There are 9 Councillors on the Cabinet, all of whom belong to the majority party on the Council (Labour). They are selected at the annual meeting of the Council each May. The Leader of the Council and the Deputy Leader, who are also selected at the annual meeting of the Council, act as chairman and vice-chairman of the Cabinet and they each have certain "lead responsibilities". The Leader allocates "lead responsibility" for a particular area of the Council's work to each of the other Councillors on the Cabinet. These areas of work are referred to as Lead Member Portfolios.

Cabinet members and meetings (2016-17)

Meetings

There are scheduled meetings of the Cabinet throughout the Municipal Year. These meetings are scheduled to take place monthly on Wednesdays, starting at 4pm. Meetings of the Cabinet take place in the Council Chamber of the Town Hall, South Shields and are open to the public to attend.

Copies of the agenda papers for Cabinet meetings are made available in the Council Chamber public gallery for members of the public to use and so that they can follow the meeting. However, members of the public are not allowed to participate directly in the Cabinet meeting itself.

Although the Cabinet makes nearly all of its decisions in public, there a few instances where, because of the confidential nature of the agenda item being discussed, the press and public will be excluded from the meeting. The law allows the Cabinet to do this when certain specified categories of information are being discussed. If there are any such matters to be discussed they will be indicated on the agenda. Such items are always placed at the end of the agenda so that all of the public items can be dealt with first.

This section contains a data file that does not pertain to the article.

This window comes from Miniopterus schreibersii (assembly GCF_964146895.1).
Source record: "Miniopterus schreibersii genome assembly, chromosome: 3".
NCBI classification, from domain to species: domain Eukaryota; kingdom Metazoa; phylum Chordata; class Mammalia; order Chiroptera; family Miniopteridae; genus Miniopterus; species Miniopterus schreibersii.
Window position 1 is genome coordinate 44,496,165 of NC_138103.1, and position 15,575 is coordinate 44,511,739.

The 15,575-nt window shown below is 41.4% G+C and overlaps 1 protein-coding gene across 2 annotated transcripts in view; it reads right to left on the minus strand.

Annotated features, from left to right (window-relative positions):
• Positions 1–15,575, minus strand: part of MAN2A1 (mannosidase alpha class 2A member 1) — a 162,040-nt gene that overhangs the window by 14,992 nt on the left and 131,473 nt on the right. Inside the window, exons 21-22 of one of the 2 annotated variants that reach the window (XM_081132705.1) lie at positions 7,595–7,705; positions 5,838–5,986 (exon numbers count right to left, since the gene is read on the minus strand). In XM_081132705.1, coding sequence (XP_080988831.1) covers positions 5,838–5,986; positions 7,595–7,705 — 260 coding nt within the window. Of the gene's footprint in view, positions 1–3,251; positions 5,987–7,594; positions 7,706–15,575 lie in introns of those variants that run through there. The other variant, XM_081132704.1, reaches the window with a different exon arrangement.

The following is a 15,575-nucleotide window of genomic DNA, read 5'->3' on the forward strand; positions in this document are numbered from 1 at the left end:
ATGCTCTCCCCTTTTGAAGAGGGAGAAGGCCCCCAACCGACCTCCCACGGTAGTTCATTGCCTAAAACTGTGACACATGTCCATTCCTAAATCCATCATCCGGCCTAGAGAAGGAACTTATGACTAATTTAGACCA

Most of the business at Cabinet meetings is done with the aid of printed reports which form part of the agenda papers. These are usually printed and available for public inspection 5 clear days before a meeting takes place. However, there are a few occasions when a report has to be submitted as "urgent business", in which case this 5-day rule will not apply.

How do I become a councillor?

There are two main ways to stand as a councillor, you could:

  • Represent a political party (after a formal selection process)
  • Stand in your own right as an "independent"

Many people choose to stand in local elections as a representative of a political party. But individuals can stand in their own right as an "independent". Where people stand on behalf of a political party they will have gone through a formal selection process.

To stand as a councillor in South Tyneside they:

  • Must be aged 18 or over and live or work in the borough, or own property here
  • Must not work for South Tyneside Council or hold a politically restricted post at another council
  • Must not be bankrupt or have been sentenced to prison for three months or more in the past five years
  • Must be nominated and seconded and supported by eight other people from the ward they want to stand in

Nomination papers can only be accepted for a limited period after the official notice of election has been published. If you would like a nomination paper and an election timetable please contact the Elections Office